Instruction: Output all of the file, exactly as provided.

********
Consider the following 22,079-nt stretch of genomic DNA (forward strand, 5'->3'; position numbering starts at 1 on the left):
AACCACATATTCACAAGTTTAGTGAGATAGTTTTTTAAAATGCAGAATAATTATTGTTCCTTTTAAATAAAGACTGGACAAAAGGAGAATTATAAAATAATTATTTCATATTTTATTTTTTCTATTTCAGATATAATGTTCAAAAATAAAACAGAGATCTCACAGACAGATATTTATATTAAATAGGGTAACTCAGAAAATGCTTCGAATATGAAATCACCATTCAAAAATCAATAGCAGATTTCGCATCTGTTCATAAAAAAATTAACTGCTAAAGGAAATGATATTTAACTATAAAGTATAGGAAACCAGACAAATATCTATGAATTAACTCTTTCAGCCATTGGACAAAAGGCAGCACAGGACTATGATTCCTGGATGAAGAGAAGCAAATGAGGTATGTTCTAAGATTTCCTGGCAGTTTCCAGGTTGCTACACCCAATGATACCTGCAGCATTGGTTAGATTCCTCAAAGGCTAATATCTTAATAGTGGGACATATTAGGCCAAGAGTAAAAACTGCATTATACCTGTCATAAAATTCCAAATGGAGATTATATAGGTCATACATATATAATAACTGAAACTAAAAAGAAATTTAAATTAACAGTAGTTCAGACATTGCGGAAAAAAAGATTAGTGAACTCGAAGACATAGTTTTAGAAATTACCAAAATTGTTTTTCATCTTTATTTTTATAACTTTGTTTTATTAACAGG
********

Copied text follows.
Consider the following 22,079-nt stretch of genomic DNA (forward strand, 5'->3'; position numbering starts at 1 on the left):
AACCACATATTCACAAGTTTAGTGAGATAGTTTTTTAAAATGCAGAATAATTATTGTTCCTTTTAAATAAAGACTGGACAAAAGGAGAATTATAAAATAATTATTTCATATTTTATTTTTTCTATTTCAGATATAATGTTCAAAAATAAAACAGAGATCTCACAGACAGATATTTATATTAAATAGGGTAACTCAGAAAATGCTTCGAATATGAAATCACCATTCAAAAATCAATAGCAGATTTCGCATCTGTTCATAAAAAAATTAACTGCTAAAGGAAATGATATTTAACTATAAAGTATAGGAAACCAGACAAATATCTATGAATTAACTCTTTCAGCCATTGGACAAAAGGCAGCACAGGACTATGATTCCTGGATGAAGAGAAGCAAATGAGGTATGTTCTAAGATTTCCTGGCAGTTTCCAGGTTGCTACACCCAATGATACCTGCAGCATTGGTTAGATTCCTCAAAGGCTAATATCTTAATAGTGGGACATATTAGGCCAAGAGTAAAAACTGCATTATACCTGTCATAAAATTCCAAATGGAGATTATATAGGTCATACATATATAATAACTGAAACTAAAAAGAAATTTAAATTAACAGTAGTTCAGACATTGCGGAAAAAAAGATTAGTGAACTCGAAGACATAGTTTTAGAAATTACCAAAATTGTTTTTCATCTTTATTTTTATAACTTTGTTTTATTAACAGG